Laura: Okay? Now, if they are saying that they are going to be able to reduce your monthly payments based upon your income, they are also going through a federal loan benefit of the income-based repayment, right? And that, again, just like with student loan consolidation, or anything through the federal loan programs, is something that you are able to do yourself with your loan servicer, if you are wanting to possibly look at getting your payments done. Because you have to supply information to your loan servicer, they’re going to be asking you probably for your prior year’s tax returns. And that is what they use to calculate what your income-based repayment is going to be. Again, it’s never at any cost, okay?
And then the last thing, and that was one of the first things that we mentioned, was the immediate loan forgiveness. And this is the thing that really burns me up when these scammers are saying that there is an immediate loan forgiveness. I’ve been doing education loans now for about 30 years, and I also have children that have taken out federal loans in the past. There is no such thing as an immediate loan forgiveness. Right now, especially through the federal government, really, the fastest that you can get a loan forgiveness through your federal loans is going to be by what is called the Public Service Loan Forgiveness Program.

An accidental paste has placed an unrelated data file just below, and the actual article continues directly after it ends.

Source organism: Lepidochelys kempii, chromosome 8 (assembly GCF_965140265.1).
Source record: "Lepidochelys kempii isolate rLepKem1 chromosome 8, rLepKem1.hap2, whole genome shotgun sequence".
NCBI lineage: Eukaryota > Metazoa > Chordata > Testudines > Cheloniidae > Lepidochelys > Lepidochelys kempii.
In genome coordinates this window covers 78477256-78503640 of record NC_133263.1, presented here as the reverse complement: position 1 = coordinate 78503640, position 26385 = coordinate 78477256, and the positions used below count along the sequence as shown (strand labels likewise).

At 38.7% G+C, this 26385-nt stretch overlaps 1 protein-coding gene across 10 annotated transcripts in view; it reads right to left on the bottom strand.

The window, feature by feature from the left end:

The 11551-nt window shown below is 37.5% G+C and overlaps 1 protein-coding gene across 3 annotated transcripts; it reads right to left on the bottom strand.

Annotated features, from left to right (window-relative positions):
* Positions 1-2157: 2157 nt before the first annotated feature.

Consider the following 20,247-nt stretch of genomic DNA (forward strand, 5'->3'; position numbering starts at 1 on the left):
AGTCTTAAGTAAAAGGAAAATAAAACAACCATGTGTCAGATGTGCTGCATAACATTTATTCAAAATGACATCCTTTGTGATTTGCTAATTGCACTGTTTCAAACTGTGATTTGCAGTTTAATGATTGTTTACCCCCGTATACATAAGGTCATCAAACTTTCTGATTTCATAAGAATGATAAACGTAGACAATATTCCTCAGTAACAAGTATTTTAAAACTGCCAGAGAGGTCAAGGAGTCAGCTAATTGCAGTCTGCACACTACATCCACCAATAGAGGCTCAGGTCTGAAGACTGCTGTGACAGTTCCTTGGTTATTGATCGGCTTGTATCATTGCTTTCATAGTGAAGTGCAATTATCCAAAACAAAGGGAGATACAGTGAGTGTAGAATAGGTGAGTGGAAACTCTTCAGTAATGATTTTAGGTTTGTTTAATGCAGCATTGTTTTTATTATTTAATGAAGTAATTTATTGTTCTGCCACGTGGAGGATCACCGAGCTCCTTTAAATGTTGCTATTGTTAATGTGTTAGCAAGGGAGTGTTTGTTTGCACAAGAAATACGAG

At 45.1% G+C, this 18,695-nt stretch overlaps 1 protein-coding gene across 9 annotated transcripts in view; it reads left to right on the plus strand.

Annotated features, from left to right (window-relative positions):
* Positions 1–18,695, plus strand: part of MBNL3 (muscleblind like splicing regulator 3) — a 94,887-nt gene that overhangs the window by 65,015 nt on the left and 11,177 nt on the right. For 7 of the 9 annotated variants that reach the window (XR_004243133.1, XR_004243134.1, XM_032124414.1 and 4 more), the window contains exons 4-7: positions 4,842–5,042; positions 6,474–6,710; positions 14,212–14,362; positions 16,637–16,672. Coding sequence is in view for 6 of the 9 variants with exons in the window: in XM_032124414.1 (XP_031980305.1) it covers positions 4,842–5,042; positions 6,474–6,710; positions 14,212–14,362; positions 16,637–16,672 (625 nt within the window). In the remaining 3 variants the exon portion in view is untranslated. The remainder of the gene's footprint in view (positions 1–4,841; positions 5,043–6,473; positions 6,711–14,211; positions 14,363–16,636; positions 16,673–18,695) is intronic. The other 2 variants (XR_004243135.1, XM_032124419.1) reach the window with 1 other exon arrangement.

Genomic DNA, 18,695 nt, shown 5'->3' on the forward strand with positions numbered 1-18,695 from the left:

Now, what that is is that that does require the borrower, the student borrower, to work in a public service job for 10 years. So, they have to be working for a, you know, a non-profit, and they have to show proof of that every year to show that they’ve been doing that for 10 years. Once they do that, if there is a balance, because during that 10 years, there’s still gonna be some type of payments being made on that loan, but after 10 years of performing public service, or working in a career in public service, the federal government does forgive your loan. So, it is a great program, but again, that’s the fastest way, is going to be 10 years. After that…
Eric: It’s not quite immediate.